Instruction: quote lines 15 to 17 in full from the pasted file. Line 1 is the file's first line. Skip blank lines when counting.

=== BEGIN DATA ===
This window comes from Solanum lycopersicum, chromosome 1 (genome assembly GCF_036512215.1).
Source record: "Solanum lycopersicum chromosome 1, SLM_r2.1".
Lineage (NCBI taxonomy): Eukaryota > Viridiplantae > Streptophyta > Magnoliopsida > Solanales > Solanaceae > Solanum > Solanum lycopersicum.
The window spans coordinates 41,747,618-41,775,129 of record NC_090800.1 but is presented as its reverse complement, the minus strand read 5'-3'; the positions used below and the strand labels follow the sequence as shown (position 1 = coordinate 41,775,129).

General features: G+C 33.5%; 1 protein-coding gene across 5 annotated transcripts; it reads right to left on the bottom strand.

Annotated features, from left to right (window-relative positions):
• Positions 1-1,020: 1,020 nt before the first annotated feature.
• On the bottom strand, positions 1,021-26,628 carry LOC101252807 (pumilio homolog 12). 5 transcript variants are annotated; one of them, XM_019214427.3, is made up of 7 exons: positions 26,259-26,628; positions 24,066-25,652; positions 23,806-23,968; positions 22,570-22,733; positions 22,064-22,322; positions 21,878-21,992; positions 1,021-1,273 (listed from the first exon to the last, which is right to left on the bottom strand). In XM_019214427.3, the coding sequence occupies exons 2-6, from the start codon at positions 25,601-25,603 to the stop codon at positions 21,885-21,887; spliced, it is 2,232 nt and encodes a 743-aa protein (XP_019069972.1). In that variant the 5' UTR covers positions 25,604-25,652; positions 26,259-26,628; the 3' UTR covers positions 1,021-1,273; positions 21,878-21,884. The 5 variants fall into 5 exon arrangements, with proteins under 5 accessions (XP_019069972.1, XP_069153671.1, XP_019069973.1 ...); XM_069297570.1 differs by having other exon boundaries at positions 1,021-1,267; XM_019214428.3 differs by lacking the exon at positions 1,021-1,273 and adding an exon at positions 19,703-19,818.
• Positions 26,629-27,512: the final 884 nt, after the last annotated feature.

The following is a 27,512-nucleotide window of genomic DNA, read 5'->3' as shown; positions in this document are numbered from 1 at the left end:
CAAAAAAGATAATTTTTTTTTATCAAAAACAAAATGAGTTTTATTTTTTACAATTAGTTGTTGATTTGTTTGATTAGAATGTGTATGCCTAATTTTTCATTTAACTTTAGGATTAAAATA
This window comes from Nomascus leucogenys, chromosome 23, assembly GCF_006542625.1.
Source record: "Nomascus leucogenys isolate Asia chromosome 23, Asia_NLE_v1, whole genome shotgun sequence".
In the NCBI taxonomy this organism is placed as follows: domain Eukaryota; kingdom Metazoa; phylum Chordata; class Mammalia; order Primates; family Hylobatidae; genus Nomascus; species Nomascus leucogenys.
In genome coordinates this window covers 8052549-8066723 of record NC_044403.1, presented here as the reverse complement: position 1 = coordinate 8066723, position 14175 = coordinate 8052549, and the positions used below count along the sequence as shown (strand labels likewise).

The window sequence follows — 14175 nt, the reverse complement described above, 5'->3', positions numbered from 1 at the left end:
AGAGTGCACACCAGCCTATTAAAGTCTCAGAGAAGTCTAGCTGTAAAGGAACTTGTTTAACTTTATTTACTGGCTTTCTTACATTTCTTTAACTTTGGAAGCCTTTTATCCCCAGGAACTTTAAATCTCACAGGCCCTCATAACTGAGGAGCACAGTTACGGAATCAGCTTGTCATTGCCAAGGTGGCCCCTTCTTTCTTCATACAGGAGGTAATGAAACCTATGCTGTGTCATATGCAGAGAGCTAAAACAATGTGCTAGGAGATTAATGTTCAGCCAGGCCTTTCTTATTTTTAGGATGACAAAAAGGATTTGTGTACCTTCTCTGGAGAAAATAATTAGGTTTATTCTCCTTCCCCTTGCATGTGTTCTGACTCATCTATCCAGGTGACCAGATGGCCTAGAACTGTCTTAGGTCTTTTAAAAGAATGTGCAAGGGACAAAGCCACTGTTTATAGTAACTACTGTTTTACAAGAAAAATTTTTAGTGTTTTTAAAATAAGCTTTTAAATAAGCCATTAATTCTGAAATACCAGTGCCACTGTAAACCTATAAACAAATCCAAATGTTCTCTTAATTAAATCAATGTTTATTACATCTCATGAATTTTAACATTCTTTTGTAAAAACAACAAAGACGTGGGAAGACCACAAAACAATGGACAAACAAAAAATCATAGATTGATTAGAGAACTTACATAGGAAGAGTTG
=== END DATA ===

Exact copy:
In genome coordinates this window covers 8052549-8066723 of record NC_044403.1, presented here as the reverse complement: position 1 = coordinate 8066723, position 14175 = coordinate 8052549, and the positions used below count along the sequence as shown (strand labels likewise).

The window sequence follows — 14175 nt, the reverse complement described above, 5'->3', positions numbered from 1 at the left end:
AGAGTGCACACCAGCCTATTAAAGTCTCAGAGAAGTCTAGCTGTAAAGGAACTTGTTTAACTTTATTTACTGGCTTTCTTACATTTCTTTAACTTTGGAAGCCTTTTATCCCCAGGAACTTTAAATCTCACAGGCCCTCATAACTGAGGAGCACAGTTACGGAATCAGCTTGTCATTGCCAAGGTGGCCCCTTCTTTCTTCATACAGGAGGTAATGAAACCTATGCTGTGTCATATGCAGAGAGCTAAAACAATGTGCTAGGAGATTAATGTTCAGCCAGGCCTTTCTTATTTTTAGGATGACAAAAAGGATTTGTGTACCTTCTCTGGAGAAAATAATTAGGTTTATTCTCCTTCCCCTTGCATGTGTTCTGACTCATCTATCCAGGTGACCAGATGGCCTAGAACTGTCTTAGGTCTTTTAAAAGAATGTGCAAGGGACAAAGCCACTGTTTATAGTAACTACTGTTTTACAAGAAAAATTTTTAGTGTTTTTAAAATAAGCTTTTAAATAAGCCATTAATTCTGAAATACCAGTGCCACTGTAAACCTATAAACAAATCCAAATGTTCTCTTAATTAAATCAATGTTTATTACATCTCATGAATTTTAACATTCTTTTGTAAAAACAACAAAGACGTGGGAAGACCACAAAACAATGGACAAACAAAAAATCATAGATTGATTAGAGAACTTACATAGGAAGAGTTG